By Laura L. Myers
SEATTLE (Reuters) - A 9-year-old boy charged in the accidental shooting of a classmate with a gun he said he brought to school to fend off bullies has agreed to testify against his mother on weapons offenses as part of a deal with prosecutors, his lawyer said on Tuesday.
Police in Bremerton, Washington, where the shooting took place, have said the boy's mother and her boyfriend were to blame for leaving the handgun in question unattended and easily accessible for her son to take.
Arrest warrants have been issued against the couple, Jamie Lee Passmore and Douglas Bauer, accusing them of various firearms violations in connection with the case.
Under terms of an agreement reached on Tuesday in juvenile court in Kitsap County, the boy acknowledged wrongdoing in the wounding of his 8-year-old classmate, Amina Kocer-Bowman, and waived his right to a trial.
The deal requires him to remain in the custody of his paternal uncle, to submit a sample of his DNA, to avoid further contact with his mother, and to write a letter of apology to the girl and her family, court documents for the agreement show.
Moreover, he must undergo counseling and will be placed on supervised juvenile probation for a year.
The boy, who was a third-grade student at Armin Jahr Elementary School in Bremerton, Washington, about 70 miles west of Seattle, was originally charged with assault, bringing a dangerous weapon onto school grounds and unlawful possession of a firearm.
But prosecutors reduced the assault charge to a lesser offense of reckless endangerment as part of Tuesday's disposition.
Appearing in court during the proceeding, the boy admitted bringing a loaded .45-caliber semi-automatic pistol to school, where it went off in his backpack, critically wounding the 8-year-old girl.
She was listed in critical condition with gunshot wounds to her arm and abdomen immediately after the incident and has since undergone five operations. Her condition has been upgraded to serious but she remains sedated and connected to a ventilator with a bullet lodged near her spine, a spokeswoman at Harborview Medical Center in Seattle said.
'WE WANT HIM TO GET HELP'
If the boy fully complies with terms of his deal, all three charges against him can be dismissed by a judge at a court hearing set for next February.
"We believe this is an appropriate resolution to this case," Kitsap County juvenile prosecutor Todd Dowell said after the 40-minute hearing on Tuesday. "We want him to get counseling, treatment and help."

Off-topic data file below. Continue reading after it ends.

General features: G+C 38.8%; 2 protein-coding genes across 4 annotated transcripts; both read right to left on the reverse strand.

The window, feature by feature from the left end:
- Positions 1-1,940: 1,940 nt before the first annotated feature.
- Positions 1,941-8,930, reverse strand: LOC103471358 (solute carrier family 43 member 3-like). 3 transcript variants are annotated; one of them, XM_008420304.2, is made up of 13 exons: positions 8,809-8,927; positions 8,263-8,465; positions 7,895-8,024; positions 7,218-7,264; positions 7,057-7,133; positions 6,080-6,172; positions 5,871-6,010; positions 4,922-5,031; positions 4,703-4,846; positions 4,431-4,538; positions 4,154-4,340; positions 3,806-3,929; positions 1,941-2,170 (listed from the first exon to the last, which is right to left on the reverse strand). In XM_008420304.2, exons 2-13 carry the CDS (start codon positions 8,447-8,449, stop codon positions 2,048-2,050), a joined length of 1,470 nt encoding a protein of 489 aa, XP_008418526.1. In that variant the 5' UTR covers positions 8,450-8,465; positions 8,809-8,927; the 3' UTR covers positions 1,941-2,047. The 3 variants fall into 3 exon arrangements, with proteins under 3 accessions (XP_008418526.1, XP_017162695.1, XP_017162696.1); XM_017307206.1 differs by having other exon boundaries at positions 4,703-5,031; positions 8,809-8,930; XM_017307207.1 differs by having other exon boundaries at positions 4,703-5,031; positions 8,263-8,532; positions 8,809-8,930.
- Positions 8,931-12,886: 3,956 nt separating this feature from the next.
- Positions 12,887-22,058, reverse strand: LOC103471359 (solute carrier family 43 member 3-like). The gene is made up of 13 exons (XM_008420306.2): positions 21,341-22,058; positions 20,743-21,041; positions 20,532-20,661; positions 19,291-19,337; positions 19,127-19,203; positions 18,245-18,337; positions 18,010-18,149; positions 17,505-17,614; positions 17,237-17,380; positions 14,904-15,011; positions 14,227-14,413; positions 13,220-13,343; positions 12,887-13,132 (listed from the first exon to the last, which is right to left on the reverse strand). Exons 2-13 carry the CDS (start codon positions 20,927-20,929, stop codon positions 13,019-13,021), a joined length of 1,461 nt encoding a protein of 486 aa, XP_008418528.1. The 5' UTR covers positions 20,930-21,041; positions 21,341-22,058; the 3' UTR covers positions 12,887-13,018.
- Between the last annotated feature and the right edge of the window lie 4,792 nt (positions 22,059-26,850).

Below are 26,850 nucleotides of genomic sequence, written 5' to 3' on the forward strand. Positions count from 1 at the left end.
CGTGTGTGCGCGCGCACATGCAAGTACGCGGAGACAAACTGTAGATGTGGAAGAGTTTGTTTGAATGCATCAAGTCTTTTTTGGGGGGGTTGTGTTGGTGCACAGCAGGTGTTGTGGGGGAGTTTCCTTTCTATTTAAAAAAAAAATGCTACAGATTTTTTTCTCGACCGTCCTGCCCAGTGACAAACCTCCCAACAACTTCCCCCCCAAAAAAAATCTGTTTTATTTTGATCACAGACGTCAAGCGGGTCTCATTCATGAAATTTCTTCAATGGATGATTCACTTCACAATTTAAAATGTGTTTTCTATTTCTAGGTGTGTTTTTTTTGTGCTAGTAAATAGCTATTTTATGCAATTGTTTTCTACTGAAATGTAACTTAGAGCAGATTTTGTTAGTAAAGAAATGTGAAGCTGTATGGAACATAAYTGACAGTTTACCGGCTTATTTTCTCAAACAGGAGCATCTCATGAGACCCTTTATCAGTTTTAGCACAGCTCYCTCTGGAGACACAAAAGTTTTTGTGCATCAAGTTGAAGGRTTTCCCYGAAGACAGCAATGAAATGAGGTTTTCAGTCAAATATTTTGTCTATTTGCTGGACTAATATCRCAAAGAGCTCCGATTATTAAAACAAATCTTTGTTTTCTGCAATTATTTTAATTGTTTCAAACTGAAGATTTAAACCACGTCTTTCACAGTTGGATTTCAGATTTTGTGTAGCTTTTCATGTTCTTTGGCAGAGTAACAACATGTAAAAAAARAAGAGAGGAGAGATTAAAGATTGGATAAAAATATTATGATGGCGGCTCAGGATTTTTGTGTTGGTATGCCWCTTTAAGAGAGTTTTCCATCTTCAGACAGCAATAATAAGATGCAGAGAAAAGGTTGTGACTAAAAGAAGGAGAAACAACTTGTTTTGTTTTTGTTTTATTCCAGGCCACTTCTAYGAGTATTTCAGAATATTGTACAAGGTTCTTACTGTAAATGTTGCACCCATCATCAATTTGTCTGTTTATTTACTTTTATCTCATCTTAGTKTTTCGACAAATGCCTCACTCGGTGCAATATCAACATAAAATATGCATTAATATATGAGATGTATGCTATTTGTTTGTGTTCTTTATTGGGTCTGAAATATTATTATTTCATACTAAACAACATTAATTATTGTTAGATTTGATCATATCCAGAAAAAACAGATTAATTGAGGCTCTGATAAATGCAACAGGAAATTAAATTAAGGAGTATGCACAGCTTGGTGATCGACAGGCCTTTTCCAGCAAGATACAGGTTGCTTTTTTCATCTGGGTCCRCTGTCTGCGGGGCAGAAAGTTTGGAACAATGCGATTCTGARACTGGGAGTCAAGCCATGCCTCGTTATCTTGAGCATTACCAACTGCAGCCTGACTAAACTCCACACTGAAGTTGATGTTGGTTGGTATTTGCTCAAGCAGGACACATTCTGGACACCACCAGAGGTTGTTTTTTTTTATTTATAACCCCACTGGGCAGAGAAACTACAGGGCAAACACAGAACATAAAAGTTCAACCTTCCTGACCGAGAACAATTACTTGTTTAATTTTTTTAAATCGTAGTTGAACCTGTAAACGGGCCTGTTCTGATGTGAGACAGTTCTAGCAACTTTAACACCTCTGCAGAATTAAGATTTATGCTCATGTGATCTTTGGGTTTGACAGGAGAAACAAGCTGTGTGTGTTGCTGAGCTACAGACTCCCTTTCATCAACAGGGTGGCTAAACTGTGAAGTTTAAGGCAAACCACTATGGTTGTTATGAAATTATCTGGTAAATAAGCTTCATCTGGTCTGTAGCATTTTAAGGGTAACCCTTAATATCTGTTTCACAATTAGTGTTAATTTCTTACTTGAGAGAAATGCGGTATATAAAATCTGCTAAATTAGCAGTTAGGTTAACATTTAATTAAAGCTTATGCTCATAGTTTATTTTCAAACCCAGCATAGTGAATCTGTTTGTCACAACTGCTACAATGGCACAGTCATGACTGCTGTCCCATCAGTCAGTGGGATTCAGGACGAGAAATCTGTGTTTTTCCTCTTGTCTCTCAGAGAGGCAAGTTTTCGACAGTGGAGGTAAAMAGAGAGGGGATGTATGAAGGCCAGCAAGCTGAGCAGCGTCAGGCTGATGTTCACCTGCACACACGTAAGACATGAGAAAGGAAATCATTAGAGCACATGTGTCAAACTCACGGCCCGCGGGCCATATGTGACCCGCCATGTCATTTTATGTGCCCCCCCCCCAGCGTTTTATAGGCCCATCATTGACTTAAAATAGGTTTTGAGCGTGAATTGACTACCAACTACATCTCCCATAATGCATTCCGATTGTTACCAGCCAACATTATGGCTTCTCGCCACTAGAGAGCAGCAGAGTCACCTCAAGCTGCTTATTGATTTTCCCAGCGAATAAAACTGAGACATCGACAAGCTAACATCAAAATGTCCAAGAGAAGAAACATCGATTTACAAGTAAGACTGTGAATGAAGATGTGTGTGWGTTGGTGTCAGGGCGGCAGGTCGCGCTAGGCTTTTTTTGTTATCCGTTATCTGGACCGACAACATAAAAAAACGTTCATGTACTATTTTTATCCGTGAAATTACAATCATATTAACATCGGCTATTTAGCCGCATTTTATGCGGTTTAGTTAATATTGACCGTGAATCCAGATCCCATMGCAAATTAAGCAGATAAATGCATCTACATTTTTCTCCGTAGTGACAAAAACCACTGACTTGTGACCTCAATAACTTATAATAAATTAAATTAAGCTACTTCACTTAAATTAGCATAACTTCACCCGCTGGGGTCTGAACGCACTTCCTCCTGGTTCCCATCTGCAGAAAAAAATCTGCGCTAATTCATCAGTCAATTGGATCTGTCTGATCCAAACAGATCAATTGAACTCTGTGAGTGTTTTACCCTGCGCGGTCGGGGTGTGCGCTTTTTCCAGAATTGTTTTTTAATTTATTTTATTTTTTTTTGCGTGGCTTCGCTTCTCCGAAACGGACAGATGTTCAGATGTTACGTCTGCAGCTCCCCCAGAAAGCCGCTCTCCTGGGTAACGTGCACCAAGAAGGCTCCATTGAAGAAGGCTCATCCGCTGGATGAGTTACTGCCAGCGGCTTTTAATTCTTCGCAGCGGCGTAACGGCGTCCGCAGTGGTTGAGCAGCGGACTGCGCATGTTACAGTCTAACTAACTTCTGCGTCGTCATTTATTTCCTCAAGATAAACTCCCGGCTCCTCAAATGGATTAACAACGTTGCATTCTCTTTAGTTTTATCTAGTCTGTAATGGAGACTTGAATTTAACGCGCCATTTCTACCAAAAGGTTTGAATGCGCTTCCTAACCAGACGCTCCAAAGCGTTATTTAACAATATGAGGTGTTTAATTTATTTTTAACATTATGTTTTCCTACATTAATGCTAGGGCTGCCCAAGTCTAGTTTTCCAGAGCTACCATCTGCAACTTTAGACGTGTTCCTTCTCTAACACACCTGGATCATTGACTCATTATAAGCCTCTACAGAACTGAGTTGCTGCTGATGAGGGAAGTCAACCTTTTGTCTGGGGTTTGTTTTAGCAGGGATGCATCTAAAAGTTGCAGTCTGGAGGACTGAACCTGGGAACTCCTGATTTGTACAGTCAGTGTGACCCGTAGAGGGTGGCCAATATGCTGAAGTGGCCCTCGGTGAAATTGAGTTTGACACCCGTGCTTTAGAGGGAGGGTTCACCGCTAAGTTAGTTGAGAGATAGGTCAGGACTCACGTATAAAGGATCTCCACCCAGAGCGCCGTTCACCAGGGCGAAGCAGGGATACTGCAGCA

As part of the deal, the boy has promised to testify if necessary against his mother and her boyfriend, defense lawyer Eric John Makus told Reuters. The boy's agreement to cooperate with authorities in the prosecution was cited in a confidential memo between the defense and prosecutors, Makus said.
"We'll cooperate with law enforcement even if it leads to the boy testifying against his biological mother," Makus said.
Both Makus and the boy's uncle, Patrick Cochran, said the third-grader was bullied at school and brought the gun with him in his backpack for protection.
"He had threats from other students," Makus said
Cochran said Passmore, 34, and Bauer, 50, a bus driver, were vacationing together in Las Vegas on a previously scheduled trip to attend a NASCAR event.
Bremerton police said the handgun the boy took to school belonged to Bauer, and detectives believe he found it in the glove box of a vehicle his mother drove.
Police said they found two more loaded, unsecured firearms when they visited Passmore and Bauer's home -- a 9mm pistol sitting on a desk next to a computer and a 12-gauge shotgun leaning against the wall next to a nightstand.
"The boy came into possession of the weapon that was left in an open and easily accessible location on" the couple's property, police said in a statement.
Passmore, a convicted felon, faces two counts of unlawful possession of a firearm, and Bauer faces a single count of the same offense "for his culpability in the unlawful possession of a firearm by a 9-year-old boy," police said.
(Writing by Steve Gorman; Editing by Cynthia Johnston)